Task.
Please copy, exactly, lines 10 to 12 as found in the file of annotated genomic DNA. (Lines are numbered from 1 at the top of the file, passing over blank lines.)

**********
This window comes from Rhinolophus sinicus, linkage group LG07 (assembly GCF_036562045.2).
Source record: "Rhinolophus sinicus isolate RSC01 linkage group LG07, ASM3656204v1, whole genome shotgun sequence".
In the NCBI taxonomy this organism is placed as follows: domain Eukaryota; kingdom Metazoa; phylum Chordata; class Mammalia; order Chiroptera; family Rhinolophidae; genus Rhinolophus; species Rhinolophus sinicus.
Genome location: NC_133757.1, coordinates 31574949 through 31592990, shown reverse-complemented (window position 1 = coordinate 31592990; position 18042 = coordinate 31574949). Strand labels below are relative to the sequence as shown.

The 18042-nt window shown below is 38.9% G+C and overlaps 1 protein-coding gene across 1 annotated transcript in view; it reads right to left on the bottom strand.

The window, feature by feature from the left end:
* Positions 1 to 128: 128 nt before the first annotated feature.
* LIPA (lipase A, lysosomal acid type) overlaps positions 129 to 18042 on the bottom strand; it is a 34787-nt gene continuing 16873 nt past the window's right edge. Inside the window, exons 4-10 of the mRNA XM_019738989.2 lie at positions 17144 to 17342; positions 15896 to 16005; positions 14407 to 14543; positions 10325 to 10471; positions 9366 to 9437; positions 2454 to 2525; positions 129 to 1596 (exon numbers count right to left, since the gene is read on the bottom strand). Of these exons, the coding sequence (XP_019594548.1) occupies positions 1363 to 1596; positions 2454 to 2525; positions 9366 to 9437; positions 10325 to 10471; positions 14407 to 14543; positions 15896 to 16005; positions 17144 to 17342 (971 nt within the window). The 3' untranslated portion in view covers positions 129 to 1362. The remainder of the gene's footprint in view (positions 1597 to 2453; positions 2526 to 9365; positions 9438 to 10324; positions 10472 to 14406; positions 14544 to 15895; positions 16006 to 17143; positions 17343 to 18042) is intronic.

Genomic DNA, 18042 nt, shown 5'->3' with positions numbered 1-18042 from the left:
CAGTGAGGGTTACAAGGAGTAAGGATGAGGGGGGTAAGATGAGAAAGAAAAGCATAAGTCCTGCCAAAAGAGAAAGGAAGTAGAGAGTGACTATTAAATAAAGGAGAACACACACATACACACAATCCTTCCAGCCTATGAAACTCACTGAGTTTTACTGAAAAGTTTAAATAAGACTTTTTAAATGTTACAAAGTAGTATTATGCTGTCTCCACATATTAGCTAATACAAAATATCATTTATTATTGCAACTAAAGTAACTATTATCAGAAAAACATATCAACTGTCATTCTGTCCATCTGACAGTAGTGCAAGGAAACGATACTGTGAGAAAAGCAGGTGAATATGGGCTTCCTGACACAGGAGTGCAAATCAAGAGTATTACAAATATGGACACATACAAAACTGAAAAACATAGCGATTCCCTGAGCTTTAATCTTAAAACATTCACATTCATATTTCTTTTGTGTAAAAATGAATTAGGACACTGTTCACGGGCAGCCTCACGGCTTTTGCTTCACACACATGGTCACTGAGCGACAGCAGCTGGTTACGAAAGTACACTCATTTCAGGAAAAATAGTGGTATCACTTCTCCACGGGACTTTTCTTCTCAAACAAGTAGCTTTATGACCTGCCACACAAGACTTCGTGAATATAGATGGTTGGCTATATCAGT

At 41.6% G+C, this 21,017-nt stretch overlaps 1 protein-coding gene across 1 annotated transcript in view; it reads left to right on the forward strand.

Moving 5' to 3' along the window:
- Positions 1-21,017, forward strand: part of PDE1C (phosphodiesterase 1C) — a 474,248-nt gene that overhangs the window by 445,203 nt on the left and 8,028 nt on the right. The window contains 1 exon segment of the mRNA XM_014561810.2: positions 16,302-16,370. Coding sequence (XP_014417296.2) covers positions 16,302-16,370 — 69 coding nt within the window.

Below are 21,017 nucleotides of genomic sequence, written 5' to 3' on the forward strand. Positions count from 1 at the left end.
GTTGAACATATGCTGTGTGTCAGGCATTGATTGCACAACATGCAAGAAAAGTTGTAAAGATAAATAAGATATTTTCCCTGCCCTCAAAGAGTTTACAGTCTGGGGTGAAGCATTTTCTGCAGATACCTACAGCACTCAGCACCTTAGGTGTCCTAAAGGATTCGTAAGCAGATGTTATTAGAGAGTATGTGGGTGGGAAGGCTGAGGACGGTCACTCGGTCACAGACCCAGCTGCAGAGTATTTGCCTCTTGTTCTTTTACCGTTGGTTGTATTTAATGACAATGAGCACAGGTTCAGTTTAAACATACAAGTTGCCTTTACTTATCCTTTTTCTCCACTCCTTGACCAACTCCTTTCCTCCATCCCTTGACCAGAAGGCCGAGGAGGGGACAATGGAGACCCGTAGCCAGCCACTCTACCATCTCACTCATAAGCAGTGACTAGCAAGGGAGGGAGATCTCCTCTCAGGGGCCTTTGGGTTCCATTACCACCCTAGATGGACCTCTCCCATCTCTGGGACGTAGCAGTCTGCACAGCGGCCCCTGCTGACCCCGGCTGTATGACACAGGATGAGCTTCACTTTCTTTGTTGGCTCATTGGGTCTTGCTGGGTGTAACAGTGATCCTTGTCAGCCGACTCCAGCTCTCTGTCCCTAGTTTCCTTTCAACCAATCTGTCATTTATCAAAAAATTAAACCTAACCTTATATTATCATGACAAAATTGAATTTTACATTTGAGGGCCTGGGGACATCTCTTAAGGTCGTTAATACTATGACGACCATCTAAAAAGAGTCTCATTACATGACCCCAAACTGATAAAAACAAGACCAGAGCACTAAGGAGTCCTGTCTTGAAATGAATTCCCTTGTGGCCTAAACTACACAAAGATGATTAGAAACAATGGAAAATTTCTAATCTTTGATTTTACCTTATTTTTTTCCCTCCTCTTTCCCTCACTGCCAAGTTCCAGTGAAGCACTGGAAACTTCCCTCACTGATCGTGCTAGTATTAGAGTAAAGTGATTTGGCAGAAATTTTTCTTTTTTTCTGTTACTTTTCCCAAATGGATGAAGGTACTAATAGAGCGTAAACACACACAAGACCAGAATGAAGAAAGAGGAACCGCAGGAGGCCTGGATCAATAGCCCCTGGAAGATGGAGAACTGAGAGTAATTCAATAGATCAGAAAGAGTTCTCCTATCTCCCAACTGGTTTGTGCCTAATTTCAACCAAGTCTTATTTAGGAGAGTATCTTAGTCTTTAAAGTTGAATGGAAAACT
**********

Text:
CAGTGAGGGTTACAAGGAGTAAGGATGAGGGGGGTAAGATGAGAAAGAAAAGCATAAGTCCTGCCAAAAGAGAAAGGAAGTAGAGAGTGACTATTAAATAAAGGAGAACACACACATACACACAATCCTTCCAGCCTATGAAACTCACTGAGTTTTACTGAAAAGTTTAAATAAGACTTTTTAAATGTTACAAAGTAGTATTATGCTGTCTCCACATATTAGCTAATACAAAATATCATTTATTATTGCAACTAAAGTAACTATTATCAGAAAAACATATCAACTGTCATTCTGTCCATCTGACAGTAGTGCAAGGAAACGATACTGTGAGAAAAGCAGGTGAATATGGGCTTCCTGACACAGGAGTGCAAATCAAGAGTATTACAAATATGGACACATACAAAACTGAAAAACATAGCGATTCCCTGAGCTTTAATCTTAAAACATTCACATTCATATTTCTTTTGTGTAAAAATGAATTAGGACACTGTTCACGGGCAGCCTCACGGCTTTTGCTTCACACACATGGTCACTGAGCGACAGCAGCTGGTTACGAAAGTACACTCATTTCAGGAAAAATAGTGGTATCACTTCTCCACGGGACTTTTCTTCTCAAACAAGTAGCTTTATGACCTGCCACACAAGACTTCGTGAATATAGATGGTTGGCTATATCAGT

At 41.6% G+C, this 21,017-nt stretch overlaps 1 protein-coding gene across 1 annotated transcript in view; it reads left to right on the forward strand.

Moving 5' to 3' along the window: